In the United Kingdom you will no longer be allowed to send a book to a prisoner. The public rationale is to reduce smuggling. However, the banning of books in prisons is often part of a longer tradition of attempting to control the minds and behavior of inmates. Prison administrators do not want inmates to be exposed to ideas that would undermine the illusion of authority that exists in institutions.
According to the Texas Civil Rights Project there are over eleven thousand banned titles in the Texas criminal justice system. This is particularly notable, because Texas has the third highest incarceration rate in the United States. The censorship and banning of literature is the norm, not the exception.
Typical of the just world phenomenon, many may assume that the only books that have been banned are those that deserved to be banned. In the past, Playboy magazine was permitted in some prisons. Moralists might agree and feel that prisons should not host pornography. However, what about comedians, activists, political leaders, educational materials and religious texts? All have been banned in the Texas prison system.
The official criteria for banning a book are:
- Content about manufacturing weapons.
- Advocates the breakdown of prisons through strikes, riots or gang activity.
- Encourages deviant sexual behavior.
- Instructs on criminal activity.
- Contains sexually explicit images.
Texas Tough: The Rise and Fall of America’s Prison Empire, itself a history of the Texas prison system, is among the banned titles. The rationale given behind banning this book was that it depicted a sexual act. As it turns out, the sexual act depicted in this book was a criminal sexual assault. Thus, the rule on censoring sexually explicit materials was used to shut out a book critical of the Texas prison system itself.
If you review the six criteria, it is actually number three that frightens prison administrators. Texas Tough is literature that is nonsexual, but nonetheless poses a significant threat to the legitimacy of the prison paradigm. Just as law enforcement officers extrajudicially punish individuals for noncompliance — contempt of cop — many of these books are in contempt of authority.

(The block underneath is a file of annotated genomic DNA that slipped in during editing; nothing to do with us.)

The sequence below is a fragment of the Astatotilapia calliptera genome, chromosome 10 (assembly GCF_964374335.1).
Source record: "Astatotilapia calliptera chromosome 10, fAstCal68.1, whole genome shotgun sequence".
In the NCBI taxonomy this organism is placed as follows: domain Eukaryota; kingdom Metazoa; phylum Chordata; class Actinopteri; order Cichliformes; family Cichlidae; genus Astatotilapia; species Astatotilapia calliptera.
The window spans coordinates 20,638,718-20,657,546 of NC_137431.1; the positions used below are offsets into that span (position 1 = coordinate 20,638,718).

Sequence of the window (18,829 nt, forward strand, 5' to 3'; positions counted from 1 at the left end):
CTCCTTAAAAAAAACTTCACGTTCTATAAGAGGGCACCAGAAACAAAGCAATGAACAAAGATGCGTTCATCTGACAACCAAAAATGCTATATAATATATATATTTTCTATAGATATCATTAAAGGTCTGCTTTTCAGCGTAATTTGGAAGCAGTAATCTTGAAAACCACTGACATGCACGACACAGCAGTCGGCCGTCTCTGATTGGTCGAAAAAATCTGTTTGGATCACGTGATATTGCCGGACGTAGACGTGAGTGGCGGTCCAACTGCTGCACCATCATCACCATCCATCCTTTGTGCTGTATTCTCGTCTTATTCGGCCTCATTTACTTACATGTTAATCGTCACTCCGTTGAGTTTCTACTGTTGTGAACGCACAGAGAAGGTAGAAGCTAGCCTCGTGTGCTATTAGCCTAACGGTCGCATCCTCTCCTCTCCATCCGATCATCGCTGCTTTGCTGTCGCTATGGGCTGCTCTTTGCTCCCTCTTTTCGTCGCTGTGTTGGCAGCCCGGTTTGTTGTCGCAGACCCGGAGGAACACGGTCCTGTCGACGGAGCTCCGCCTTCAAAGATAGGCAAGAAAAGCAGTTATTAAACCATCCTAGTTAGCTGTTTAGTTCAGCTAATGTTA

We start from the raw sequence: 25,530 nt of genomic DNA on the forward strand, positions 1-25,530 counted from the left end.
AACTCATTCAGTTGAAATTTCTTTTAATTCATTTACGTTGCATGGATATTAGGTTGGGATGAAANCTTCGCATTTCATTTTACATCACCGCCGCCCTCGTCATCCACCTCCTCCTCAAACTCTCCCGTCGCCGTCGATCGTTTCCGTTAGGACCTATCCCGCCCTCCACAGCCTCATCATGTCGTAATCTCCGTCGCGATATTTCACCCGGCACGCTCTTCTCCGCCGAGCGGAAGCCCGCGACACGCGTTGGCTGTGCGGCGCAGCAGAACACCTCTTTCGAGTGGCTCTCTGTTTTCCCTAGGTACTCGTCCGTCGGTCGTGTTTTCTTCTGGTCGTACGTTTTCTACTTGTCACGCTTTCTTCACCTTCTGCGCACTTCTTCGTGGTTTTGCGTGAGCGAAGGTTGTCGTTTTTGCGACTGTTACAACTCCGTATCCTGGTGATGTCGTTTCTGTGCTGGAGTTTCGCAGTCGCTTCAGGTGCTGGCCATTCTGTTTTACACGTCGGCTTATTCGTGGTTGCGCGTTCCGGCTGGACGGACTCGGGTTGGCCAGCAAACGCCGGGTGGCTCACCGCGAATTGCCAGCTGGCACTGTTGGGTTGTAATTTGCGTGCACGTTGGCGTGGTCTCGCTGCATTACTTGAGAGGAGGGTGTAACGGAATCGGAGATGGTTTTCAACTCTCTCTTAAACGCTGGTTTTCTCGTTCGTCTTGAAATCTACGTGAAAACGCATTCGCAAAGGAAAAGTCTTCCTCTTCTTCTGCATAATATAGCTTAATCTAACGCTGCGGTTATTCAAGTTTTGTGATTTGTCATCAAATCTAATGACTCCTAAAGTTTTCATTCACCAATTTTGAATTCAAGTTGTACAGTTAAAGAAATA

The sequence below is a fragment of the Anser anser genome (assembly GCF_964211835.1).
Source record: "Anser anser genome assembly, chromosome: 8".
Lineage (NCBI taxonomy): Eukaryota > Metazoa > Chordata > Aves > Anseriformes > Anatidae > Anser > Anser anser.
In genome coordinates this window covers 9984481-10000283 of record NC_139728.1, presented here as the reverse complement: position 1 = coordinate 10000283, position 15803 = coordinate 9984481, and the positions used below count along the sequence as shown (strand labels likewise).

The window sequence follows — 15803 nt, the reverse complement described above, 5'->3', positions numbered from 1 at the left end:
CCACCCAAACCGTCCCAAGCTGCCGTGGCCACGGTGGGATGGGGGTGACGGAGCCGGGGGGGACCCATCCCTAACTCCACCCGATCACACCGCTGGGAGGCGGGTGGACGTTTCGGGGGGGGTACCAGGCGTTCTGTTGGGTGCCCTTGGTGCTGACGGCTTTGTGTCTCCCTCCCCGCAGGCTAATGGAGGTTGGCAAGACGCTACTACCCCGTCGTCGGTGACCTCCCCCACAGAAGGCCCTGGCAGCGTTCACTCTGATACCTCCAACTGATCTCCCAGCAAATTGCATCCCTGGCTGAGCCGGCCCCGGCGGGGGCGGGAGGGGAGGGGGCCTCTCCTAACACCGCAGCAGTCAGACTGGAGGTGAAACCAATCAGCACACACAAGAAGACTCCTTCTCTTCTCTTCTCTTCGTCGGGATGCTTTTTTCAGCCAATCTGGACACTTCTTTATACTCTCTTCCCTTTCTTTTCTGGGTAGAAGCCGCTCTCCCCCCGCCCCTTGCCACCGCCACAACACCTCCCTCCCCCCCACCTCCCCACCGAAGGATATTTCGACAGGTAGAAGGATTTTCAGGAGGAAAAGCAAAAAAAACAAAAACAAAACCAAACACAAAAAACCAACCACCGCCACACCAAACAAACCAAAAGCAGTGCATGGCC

By and large, most books are banned under the category of deviant sexual behavior. This is the same classification that Texas Tough would be in. The second most commonly banned books are those that encourage riots, strikes and gangs. However, according to the Texas Civil Rights Project:
Many of these titles actually discuss prison conditions, race relations and civil rights and are only “dangerous’ because they inform inmates about their constitutional rights.
The Wrong Guys: Murder, False Confessions and the Norfolk Four, a book documenting the role of false confessions and other forms of institutionalized corruption, is also among the banned titles. Additional books about prisoners rights that are banned include: Prison Life in America, Stateville: The Penitentiary in Mass Society, Police Brutality by Jill Nelson, Life Sentences: Rage and Survival Behind Bars, and the Human Rights Watch report Male Rape in U.S. Prisons.
Most of these books are censored on the basis of discussing illegal sexual behavior, a clear pretext of censorship. They do not discuss illegal sexual behavior in a way that is fictional, explicit, nor that is sexualized, nor glorified. It is discussed in the context of criminal justice. But all of these titles undermine the authority of the prison system. For this, they are censored.
Now, don’t make the mistake of thinking that these titles are banned for no reason or that they are not dangerous. They are dangerous. This is why prison administrators are afraid of them. Many inmates are not even aware that their rights have been violated. They don’t know that people outside care. And they are not aware of the systemic, fundamental injustices of the prison system. The knowledge contained in these books is a form of power that inmates can use to struggle against the system that is abusing them. And the system does not want that. Therefore, they are dangerous.
Prison administrators want inmates who are docile and complacent. Inmates should not be able to organize among themselves, so Chomsky on Anarchism is one of the banned titles. And inmates should not be able to have a historical perspective of struggle, so Narrative of Sojourner Truth is also on the banned list. Works about Che Guevara and Huey P. Newton are banned, as they pose an ideological threat.
If inmates began to question the legitimacy of the laws — and not simply accept their own status as a breaker of laws — they might start to question what authority a small group of men has to keep them imprisoned. And if they begin to organize on that basis, working together, prisons would be forced to reform or cease to exist.
Prison administrators don’t fear a grown man looking at a picture of a vagina in his prison cell. They fear individual inmates working together to stand up for their rights. This is why they are banning books.